16 | BestPolicyPracticesforPromotingInwardandOutwardForeign Direct Investment—October 2010 In several studies, spillover efficiency benefits to host country firms seem to be larger when foreign ownership primarily takes the form of joint ventures with domestically owned firms. In other cases, spillover benefits are either larger, or no smaller, when foreign investors have dominant or wholly owned positions in host country firms. To the extent that foreign ownership limitations discourage FDI at the margin, the overall impact of such limitations on spillover efficiency benefits is likely to be negative, since discouraging FDI will indirectly limit potential (and actual) spillover efficiency benefits. productivity spillovers from Fdi are larger when foreign and domestically owned companies are located near each other . Does the concentration of industry matter for the quality of FDI? As discussed earlier in this report, economic theory is ambiguous concerning how industry attributes like concentration of ownership affect FDI spillovers. The empirical findings are also mixed. In some studies, spillover efficiency benefits are larger when domestic industries are more highly concentrated, and in other studies they are smaller. Geographic concentration does matter for the quality of FDI. When activities are located close to each other, there are more direct and indirect technology transfers between organizations. One would therefore expect FDI spillovers to be larger when foreign and domestically owned establishments are near each other. This is, indeed, a strong finding from the sample of empirical studies that we reviewed. 12 12 Few studies seek to identify whether the presence of foreignowned establishments has a stronger link to spillover benefits than the presence of domestically owned establishments. Debaere, Lee, and Paik (2010) find evidence from South Korean investment in China that geographic concentration has particularly strong beneficial impacts on spillovers when other Korean companies are located in the specific region. Conversely, Lileeva (2010) finds that U.S.-controlled and Canadian-controlled plants are both equally likely to benefit from productivity spillover deriving from new technology brought into Canada by FDI from the United States. Find this report and other Conference Board research at www .e-library .ca Several other potential factors that affect FDI quality are included in the empirical models we have reviewed, although the number of relevant studies is small. Again, we hesitate to draw any firm conclusions. The openness of the host economy to international trade is one such additional variable. Again, the expected empirical relationship is ambiguous. On the one hand, a relatively open economy might be expected to be relatively efficient and competitive, in which case domestic firms are more likely to have both the incentive and the capability to exploit new processes and techniques brought into the domestic economy through inward direct investment. On the other hand, in a relatively open economy, new processes and techniques might also be embodied in imports of capital equipment that would reduce the scope for spillovers to be tied to FDI. 13 As noted above, the available empirical evidence on the linkage between openness and FDI spillovers is limited, and what evidence is available is mixed. Finally, a few studies consider whether policies that affect the behaviour of foreign-owned affiliates influence the efficiency or innovation of host country firms. In particular, two studies consider whether more productivity spillovers flow from export-oriented foreign affiliates than from non-export-oriented foreign affiliates, and they differ in their findings. Specifically, one study finds FDI spillovers are mainly transmitted from export-oriented foreign affiliates to large domestic firms, 14 whereas a second finds no significant relationship between the export orientation of foreign-owned firms and domestic innovation. 15 A third study examines whether government programs requiring foreignowned firms to source from local suppliers promotes FDI spillovers, and finds no evidence that they do. 16 13 Keller and Yeaple (2009) examine technology spillovers to U.S. manufacturing firms from inward foreign direct investment and from imports. They find that the former are stronger than the latter, particularly in high-tech sectors. 14 Blyde, Kugler, and Stein, “Exporting Vs. Outsourcing by MNC Subsidiaries: Which Determines FDI Spillovers?” 18. 15 Cheung and Lin, “Spillover Effects of FDI on Innovation in China: Evidence From the Provincial Data,” 43. 16 Driffeld, “Regional Policyand Spillovers From FDI in the U.K,” 579-594.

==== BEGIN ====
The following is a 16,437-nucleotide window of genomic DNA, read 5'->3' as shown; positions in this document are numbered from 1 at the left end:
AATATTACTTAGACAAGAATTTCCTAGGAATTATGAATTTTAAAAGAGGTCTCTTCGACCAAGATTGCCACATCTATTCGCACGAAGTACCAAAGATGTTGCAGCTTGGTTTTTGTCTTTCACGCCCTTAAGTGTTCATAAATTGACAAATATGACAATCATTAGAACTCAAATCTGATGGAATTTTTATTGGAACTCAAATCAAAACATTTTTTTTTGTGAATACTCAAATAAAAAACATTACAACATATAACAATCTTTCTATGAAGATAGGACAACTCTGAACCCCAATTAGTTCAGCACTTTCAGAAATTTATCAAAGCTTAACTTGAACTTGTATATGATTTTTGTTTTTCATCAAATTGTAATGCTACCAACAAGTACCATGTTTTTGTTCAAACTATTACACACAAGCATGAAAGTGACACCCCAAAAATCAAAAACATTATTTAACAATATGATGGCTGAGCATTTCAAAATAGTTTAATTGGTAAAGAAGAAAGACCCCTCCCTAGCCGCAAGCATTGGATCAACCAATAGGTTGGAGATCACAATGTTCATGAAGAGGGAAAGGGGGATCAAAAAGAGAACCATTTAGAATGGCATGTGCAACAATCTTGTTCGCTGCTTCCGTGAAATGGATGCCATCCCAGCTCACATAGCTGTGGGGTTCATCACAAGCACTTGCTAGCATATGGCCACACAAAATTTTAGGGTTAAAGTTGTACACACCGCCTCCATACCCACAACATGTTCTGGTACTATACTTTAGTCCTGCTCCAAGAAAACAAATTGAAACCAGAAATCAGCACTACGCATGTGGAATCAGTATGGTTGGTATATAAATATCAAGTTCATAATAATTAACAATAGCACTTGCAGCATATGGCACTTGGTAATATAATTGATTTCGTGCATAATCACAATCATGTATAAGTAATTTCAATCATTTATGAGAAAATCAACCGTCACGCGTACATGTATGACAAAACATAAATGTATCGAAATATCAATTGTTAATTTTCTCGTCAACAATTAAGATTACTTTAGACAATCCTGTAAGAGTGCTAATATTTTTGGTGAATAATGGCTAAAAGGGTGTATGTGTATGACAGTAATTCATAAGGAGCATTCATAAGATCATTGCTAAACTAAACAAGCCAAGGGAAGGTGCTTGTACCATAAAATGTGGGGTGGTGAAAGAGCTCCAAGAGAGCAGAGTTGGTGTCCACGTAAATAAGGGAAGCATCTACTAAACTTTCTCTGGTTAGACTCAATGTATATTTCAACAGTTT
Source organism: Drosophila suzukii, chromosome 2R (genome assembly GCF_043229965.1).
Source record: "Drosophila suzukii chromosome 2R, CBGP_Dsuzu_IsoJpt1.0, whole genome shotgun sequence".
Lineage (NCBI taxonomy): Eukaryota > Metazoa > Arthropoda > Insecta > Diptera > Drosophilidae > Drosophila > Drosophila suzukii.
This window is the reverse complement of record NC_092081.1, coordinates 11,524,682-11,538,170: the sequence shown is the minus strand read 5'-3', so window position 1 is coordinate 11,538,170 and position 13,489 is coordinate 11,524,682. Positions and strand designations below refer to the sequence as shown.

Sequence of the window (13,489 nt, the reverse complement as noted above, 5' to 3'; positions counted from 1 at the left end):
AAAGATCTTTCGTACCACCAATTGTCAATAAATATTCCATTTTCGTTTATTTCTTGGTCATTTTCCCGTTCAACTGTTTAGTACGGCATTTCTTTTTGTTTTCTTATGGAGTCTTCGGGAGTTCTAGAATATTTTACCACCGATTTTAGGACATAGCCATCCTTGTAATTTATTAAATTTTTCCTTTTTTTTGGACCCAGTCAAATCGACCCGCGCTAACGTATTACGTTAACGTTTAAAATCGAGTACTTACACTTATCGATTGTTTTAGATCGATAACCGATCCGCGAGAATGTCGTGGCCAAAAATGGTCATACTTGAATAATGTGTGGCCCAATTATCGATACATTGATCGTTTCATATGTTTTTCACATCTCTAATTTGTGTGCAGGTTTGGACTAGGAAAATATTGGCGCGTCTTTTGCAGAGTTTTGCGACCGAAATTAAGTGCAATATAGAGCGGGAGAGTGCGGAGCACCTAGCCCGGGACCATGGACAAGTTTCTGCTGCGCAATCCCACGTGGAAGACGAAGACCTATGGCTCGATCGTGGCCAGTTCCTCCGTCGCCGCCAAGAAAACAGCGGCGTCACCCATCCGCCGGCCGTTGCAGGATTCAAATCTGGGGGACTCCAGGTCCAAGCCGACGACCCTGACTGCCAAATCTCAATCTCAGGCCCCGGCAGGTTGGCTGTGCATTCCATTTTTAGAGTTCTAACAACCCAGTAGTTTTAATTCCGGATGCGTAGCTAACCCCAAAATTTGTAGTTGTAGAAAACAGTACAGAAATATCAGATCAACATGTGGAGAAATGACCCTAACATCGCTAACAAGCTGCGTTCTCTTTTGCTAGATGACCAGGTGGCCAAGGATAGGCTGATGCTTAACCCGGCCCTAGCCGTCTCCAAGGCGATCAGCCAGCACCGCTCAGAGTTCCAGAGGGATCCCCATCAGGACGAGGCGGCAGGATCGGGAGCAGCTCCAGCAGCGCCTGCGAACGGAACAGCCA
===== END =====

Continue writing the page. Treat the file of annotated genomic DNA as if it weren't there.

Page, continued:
Other reviews of the FDI spillover literature broadly support our qualitative assessment summarized in Table 7. For example, Görg and Greenaway also highlight findings that the absorptive capacity of domestic firms is a key factor determining whether domestic firms benefit from FDI spillovers, and that spillovers benefit companies in close proximity to foreign-owned affiliates. 17 The absorptive capacity of host economies is related to technological activities and the availability of skilled labour. They also note that what little work has been completed on trade-related investment measures has failed to establish a direct link between such measures and the transfer of useful technologies to domestically owned firms. One point of disagreement with our assessment is Görg and Greenaway’s assertion that economies with more open trade regimes benefit from FDI more than countries with inward-oriented regimes. There is no consistent evidence that Fdi spillover benefits will be larger if governments require investing companies to commit to activities that they would not otherwise find profitable . In summary, a strong absorptive capacity is likely to result in greater FDI spillover efficiency benefits. For developed countries such as Canada, this absorptive capacity includes the active performance of R&D and a strong innovative infrastructure. An important component of a strong innovative infrastructure is a skilled and relatively highly educated workforce. There is no consistent evidence to suggest that host governments can gain larger FDI spillover benefits by requiring foreign-owned affiliates to enter partnerships or joint-venture arrangements with domestically owned firms or to commit to activities that they would not otherwise find profitable. Examples of such activities might include local content or export target requirements. 17 Görg and Greenaway, “Much Ado About Nothing? Do Domestic Firms Really Benefit From Foreign Direct Investment?” 15. The Conference Board of Canada | 17 In short, the policy implications for the quality of FDI are roughly consistent with those for the magnitude of FDI. Namely, the focus of government policies should be on ensuring the efficient provisions of public goods such as education and physical infrastructure, and on promoting the technological capabilities of private firms and non-profit institutions, such as universities, that contribute indirectly to bolstering the absorptive capacity of domestic organizations. It is beyond the scope of this report to discuss government financial support for R&D and other innovationrelated activities. We merely note that the spillover efficiency benefits of FDI are larger when related industrial activities are near each other. Indeed, the literature suggests that as activities become more spread out, technological spillovers tend to decline dramatically. Therefore, deliberate efforts on the part of policy-makers to “spread out” industrial activity geographically, particularly activities characterized as science- and technology-intensive, are likely to weaken society’s overall technological capabilities. Our broad policy conclusions for making sure investments are of the best quality—i.e., result in the greatest productivity spillovers—are consistent with those of other researchers. For example, Fan highlights the roles that government policy can play by investing in infrastructure, educating, and training, and by encouraging domestic firms to invest in technology development. 18 Another study concludes that regions can improve both their access to and benefits from FDI by creating good physical and communications infrastructures, by cultivating a highly educated workforce, and by encouraging a high level of spending on R&D-related activities. 19 18 Fan, “Technological Spillovers From Foreign Direct Investment— A Survey,” 20. 19 Copenhagen Economics and Magnus Blomstrom, Study on FDI and Regional Development: Final Report, 5. Find this report and other Conference Board research at www .e-library .ca